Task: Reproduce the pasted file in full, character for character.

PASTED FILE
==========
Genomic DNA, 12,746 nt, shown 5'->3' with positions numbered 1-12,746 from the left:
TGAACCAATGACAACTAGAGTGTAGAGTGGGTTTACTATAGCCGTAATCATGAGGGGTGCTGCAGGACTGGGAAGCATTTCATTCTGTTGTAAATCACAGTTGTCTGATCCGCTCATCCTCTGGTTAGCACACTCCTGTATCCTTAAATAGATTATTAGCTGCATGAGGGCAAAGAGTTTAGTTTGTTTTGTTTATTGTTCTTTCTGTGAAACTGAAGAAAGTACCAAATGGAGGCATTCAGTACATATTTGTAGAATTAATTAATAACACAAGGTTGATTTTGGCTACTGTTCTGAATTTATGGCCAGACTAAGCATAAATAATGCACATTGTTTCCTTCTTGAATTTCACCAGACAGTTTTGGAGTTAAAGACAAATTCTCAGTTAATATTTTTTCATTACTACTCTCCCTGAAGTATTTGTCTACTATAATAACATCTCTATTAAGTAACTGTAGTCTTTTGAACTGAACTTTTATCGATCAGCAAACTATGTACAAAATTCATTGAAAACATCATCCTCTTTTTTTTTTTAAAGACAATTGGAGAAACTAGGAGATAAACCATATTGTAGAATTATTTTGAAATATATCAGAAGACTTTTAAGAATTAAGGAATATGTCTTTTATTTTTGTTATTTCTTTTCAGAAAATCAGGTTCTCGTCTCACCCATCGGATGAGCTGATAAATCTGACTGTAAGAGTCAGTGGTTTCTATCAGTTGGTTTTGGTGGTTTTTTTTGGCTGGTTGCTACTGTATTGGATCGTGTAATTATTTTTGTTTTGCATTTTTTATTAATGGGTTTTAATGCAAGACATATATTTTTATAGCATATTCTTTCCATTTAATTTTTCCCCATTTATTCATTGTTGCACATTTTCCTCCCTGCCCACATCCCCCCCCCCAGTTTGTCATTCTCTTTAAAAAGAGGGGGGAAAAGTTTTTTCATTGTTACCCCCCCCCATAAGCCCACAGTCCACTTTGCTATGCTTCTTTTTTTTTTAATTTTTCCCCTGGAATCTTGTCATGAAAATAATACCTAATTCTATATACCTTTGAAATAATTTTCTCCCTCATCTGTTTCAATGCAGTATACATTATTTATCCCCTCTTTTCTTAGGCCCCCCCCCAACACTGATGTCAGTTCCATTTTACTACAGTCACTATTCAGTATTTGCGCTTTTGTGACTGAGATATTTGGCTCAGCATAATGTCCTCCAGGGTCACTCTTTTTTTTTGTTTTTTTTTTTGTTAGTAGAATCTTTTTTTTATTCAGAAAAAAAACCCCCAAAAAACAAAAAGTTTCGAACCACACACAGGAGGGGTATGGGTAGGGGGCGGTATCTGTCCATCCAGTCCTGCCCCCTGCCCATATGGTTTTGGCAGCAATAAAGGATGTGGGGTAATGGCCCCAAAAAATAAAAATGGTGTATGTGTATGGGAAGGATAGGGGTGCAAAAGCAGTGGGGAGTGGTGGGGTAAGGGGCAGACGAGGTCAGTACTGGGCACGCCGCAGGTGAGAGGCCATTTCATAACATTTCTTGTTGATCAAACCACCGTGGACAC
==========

Genomic DNA, 12,746 nt, shown 5'->3' with positions numbered 1-12,746 from the left:
TGAACCAATGACAACTAGAGTGTAGAGTGGGTTTACTATAGCCGTAATCATGAGGGGTGCTGCAGGACTGGGAAGCATTTCATTCTGTTGTAAATCACAGTTGTCTGATCCGCTCATCCTCTGGTTAGCACACTCCTGTATCCTTAAATAGATTATTAGCTGCATGAGGGCAAAGAGTTTAGTTTGTTTTGTTTATTGTTCTTTCTGTGAAACTGAAGAAAGTACCAAATGGAGGCATTCAGTACATATTTGTAGAATTAATTAATAACACAAGGTTGATTTTGGCTACTGTTCTGAATTTATGGCCAGACTAAGCATAAATAATGCACATTGTTTCCTTCTTGAATTTCACCAGACAGTTTTGGAGTTAAAGACAAATTCTCAGTTAATATTTTTTCATTACTACTCTCCCTGAAGTATTTGTCTACTATAATAACATCTCTATTAAGTAACTGTAGTCTTTTGAACTGAACTTTTATCGATCAGCAAACTATGTACAAAATTCATTGAAAACATCATCCTCTTTTTTTTTTTAAAGACAATTGGAGAAACTAGGAGATAAACCATATTGTAGAATTATTTTGAAATATATCAGAAGACTTTTAAGAATTAAGGAATATGTCTTTTATTTTTGTTATTTCTTTTCAGAAAATCAGGTTCTCGTCTCACCCATCGGATGAGCTGATAAATCTGACTGTAAGAGTCAGTGGTTTCTATCAGTTGGTTTTGGTGGTTTTTTTTGGCTGGTTGCTACTGTATTGGATCGTGTAATTATTTTTGTTTTGCATTTTTTATTAATGGGTTTTAATGCAAGACATATATTTTTATAGCATATTCTTTCCATTTAATTTTTCCCCATTTATTCATTGTTGCACATTTTCCTCCCTGCCCACATCCCCCCCCCCAGTTTGTCATTCTCTTTAAAAAGAGGGGGGAAAAGTTTTTTCATTGTTACCCCCCCCCATAAGCCCACAGTCCACTTTGCTATGCTTCTTTTTTTTTTAATTTTTCCCCTGGAATCTTGTCATGAAAATAATACCTAATTCTATATACCTTTGAAATAATTTTCTCCCTCATCTGTTTCAATGCAGTATACATTATTTATCCCCTCTTTTCTTAGGCCCCCCCCCAACACTGATGTCAGTTCCATTTTACTACAGTCACTATTCAGTATTTGCGCTTTTGTGACTGAGATATTTGGCTCAGCATAATGTCCTCCAGGGTCACTCTTTTTTTTTGTTTTTTTTTTTGTTAGTAGAATCTTTTTTTTATTCAGAAAAAAAACCCCCAAAAAACAAAAAGTTTCGAACCACACACAGGAGGGGTATGGGTAGGGGGCGGTATCTGTCCATCCAGTCCTGCCCCCTGCCCATATGGTTTTGGCAGCAATAAAGGATGTGGGGTAATGGCCCCAAAAAATAAAAATGGTGTATGTGTATGGGAAGGATAGGGGTGCAAAAGCAGTGGGGAGTGGTGGGGTAAGGGGCAGACGAGGTCAGTACTGGGCACGCCGCAGGTGAGAGGCCATTTCATAACATTTCTTGTTGATCAAACCACCGTGGACAC